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May 23, 2005

Fighting for Peace
Posted by Suzanne Nossel

Interesting article today about how UN peacekeepers have gotten much more aggressive and willing to use force as they police hotspots like Congo. 

The cowering figures of UN peacekeepers at Srebrenica and elsewhere cast a very long shadow, coloring the organization's credibility for more than a decade.  The problem was two-fold: unwillingness of the Security Council to vote sufficiently robust peacekeeping mandates to allow for effective peace enforcement and engagement in conflicts where necessary, and inadequate training and equipment on the part of troops contributed for UN missions.  As an outgrowth of the 2000 Brahimi Report on peacekeeping reform, both issues are gradually being addressed. 

Its not by accident that peacekeeping ranks as one of the things the UN does well.  Its because a concerted push for change led to real reform.  Let the same be true in areas where the UN does poorly.   Apropos of question 3 below about whether the UN can ever truly become an effective foreign policy instrument, this is one area in which the organization's membership overcame inertia and the reification of sovereignty to strengthen the tools the UN has to do its job.


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» Robust U.N. Peacekeeping? from THE BELGRAVIA DISPATCH
When most of hear the phrase "U.N. peacekeeping" we think of fiascos such as Rwanda or Bosnia, or even tales of sexual exploitation of vulnerable women and children. But could progress be in the air in the Congo of all... [Read More]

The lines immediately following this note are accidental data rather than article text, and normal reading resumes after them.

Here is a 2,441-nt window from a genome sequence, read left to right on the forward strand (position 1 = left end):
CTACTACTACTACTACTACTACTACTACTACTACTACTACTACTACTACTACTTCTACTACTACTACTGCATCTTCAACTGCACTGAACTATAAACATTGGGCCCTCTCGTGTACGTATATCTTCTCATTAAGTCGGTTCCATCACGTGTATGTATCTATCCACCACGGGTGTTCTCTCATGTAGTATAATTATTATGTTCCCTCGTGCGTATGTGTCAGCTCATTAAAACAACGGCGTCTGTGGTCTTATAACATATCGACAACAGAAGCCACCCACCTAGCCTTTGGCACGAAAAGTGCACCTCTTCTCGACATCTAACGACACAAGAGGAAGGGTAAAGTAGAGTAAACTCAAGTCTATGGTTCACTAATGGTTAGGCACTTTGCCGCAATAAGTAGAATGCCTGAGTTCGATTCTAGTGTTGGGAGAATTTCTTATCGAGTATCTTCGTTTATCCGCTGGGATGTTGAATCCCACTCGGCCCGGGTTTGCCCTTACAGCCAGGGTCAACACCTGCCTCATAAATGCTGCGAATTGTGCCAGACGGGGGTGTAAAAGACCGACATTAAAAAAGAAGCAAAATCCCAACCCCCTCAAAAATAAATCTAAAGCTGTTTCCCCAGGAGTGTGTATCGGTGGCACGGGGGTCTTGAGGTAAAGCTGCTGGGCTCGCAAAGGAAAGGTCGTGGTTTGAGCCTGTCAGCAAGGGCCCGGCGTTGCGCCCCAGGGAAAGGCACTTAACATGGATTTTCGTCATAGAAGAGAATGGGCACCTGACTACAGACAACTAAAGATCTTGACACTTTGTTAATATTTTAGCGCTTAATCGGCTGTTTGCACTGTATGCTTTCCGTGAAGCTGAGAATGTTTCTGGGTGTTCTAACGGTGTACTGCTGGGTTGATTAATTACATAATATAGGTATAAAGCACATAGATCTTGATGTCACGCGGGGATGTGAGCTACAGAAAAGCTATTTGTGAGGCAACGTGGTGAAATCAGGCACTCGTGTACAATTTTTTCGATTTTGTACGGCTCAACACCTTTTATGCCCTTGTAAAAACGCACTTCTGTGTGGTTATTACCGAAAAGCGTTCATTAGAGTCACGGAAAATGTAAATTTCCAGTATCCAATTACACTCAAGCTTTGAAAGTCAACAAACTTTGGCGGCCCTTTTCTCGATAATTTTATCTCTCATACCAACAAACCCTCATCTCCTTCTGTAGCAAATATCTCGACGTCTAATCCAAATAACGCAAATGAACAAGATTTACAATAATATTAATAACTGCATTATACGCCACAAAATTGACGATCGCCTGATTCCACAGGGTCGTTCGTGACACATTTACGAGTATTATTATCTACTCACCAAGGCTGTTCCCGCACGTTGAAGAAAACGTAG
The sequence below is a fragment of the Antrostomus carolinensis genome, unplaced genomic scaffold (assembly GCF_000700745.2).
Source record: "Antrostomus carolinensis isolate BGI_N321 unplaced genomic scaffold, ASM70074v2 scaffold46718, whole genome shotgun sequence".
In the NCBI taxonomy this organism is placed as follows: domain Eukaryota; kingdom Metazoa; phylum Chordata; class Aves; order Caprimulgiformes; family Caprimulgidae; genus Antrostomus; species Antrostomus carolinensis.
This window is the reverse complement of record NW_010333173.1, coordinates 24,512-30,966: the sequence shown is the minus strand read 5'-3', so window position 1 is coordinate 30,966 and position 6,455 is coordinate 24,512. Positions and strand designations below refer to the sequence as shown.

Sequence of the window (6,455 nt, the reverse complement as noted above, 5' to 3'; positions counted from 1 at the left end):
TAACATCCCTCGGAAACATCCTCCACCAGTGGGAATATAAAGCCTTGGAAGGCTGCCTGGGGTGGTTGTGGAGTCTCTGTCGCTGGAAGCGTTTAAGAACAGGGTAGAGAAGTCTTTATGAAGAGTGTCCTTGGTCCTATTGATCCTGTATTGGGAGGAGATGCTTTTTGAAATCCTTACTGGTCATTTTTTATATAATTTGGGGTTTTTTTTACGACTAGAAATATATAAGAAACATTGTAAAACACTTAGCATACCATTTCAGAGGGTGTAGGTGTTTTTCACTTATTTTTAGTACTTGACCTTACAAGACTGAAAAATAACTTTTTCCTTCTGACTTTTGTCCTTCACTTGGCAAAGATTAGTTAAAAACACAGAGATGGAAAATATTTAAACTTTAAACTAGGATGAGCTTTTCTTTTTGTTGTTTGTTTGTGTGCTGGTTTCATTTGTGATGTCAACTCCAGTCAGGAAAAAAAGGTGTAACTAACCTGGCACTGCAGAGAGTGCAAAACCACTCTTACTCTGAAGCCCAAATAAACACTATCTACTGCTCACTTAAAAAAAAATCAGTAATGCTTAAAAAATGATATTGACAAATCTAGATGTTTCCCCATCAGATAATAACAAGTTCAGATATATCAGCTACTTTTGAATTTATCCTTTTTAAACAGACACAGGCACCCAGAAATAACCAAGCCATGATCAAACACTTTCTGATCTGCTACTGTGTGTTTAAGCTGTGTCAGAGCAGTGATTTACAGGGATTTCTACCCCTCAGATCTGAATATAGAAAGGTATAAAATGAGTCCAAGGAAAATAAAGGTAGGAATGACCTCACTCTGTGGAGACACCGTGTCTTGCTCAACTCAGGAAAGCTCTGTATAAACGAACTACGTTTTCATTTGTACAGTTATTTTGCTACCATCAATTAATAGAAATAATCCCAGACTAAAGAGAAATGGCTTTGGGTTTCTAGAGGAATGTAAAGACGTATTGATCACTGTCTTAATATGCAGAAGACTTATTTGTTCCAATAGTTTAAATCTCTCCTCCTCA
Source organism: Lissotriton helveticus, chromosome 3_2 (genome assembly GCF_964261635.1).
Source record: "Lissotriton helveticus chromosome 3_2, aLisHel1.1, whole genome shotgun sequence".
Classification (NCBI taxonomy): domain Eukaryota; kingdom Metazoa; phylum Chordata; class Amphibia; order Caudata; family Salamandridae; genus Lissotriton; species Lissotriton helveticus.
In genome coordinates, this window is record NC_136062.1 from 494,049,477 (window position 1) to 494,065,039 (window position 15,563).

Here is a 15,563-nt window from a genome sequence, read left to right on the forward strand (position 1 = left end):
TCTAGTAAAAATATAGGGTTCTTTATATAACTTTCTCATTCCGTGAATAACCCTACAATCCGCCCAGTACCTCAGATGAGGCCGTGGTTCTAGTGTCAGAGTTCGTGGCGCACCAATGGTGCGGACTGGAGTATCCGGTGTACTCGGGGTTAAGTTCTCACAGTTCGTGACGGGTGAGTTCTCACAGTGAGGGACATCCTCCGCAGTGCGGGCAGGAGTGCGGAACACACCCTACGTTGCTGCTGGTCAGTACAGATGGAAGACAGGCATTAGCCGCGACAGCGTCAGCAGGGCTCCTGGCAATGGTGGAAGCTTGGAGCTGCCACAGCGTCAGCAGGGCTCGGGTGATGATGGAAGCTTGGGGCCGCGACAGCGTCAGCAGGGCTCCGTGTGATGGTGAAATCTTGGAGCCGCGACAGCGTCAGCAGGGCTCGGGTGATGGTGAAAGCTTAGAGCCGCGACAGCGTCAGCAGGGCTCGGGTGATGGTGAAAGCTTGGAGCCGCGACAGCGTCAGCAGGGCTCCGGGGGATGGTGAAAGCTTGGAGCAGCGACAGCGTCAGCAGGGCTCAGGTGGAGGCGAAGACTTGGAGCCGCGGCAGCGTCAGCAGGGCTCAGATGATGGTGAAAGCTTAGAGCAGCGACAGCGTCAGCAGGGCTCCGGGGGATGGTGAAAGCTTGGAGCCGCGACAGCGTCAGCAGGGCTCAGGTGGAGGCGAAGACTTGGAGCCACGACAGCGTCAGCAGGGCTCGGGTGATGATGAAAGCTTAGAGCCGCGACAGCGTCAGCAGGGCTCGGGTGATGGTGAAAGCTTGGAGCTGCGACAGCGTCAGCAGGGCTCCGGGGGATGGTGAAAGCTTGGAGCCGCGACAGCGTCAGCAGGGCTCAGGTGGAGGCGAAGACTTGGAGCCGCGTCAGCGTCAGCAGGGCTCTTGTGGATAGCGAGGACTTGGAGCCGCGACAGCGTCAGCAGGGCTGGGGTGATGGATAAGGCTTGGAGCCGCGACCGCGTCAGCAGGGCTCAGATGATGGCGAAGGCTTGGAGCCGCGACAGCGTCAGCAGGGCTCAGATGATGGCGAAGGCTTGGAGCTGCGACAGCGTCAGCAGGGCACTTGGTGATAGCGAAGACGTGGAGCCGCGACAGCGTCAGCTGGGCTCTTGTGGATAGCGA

» Outsourcing War: the United Nations Troops Get Some Muscle from Daniel Starr
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Apropos of question 3 below about whether the UN can ever truly become an effective foreign policy instrument,


define 'effective'.

I'm not much of a UN fan, but this is further proof that if you put people in harms way, between two or more hostile forces, you had better give them the authority, leadership, training and weapons to kill people and destroy military assets.

Otherwise, they are social workers in berets.

I remember hearing about some UN forces being killed in that region sometime in April on NPR, and how the UN had authorized a response and killed x number of militia. I remember thinking how bizarre it was to actually have reports of UN forces fighting agressively.

The UN can become an effective foreign policy instrument if its members - both large and small - act responsibly. The US needs to become a full and honest member of the international community, and the international community needs to acknowledge the task at hand (not everything is tied to Israel. Really.) and quash some of the more hateful and inaccurate speech that comes from the floor of the general assembly - in other words, offer real censure, and real rules.

But I'm a great believer in the potential power of the world body - and perhaps its time to put the issue to the people of the world. Demand votes from the people it's member states affirming it's rights and responsibilities. Can't hurt.

I can't agree that the "UN does peacekeeping well". It can, given a situation between two state actors, serve as a force for interposition (e.g. UNMEE, Cyprus), as long as the Security Council is willing to let it sit there for 5 or 25 years. It can, when no permanent Security Council member's interests are at stake to impede action (China and Sudan, Russia and Serbia, Russia and France and Iraq) and a Western military will lead, establish conditions for temporary peace (e.g. Central African Republic with the French, Sierra Leone after the British intervention, Cote D'Ivoire with the French, East Timor with the Australians, Liberia with the US enabling Nigeria). But those necessary conditions don't always hold (MONUC anyone?) so to globally say the UN does peacekeeping well is inaccurate.

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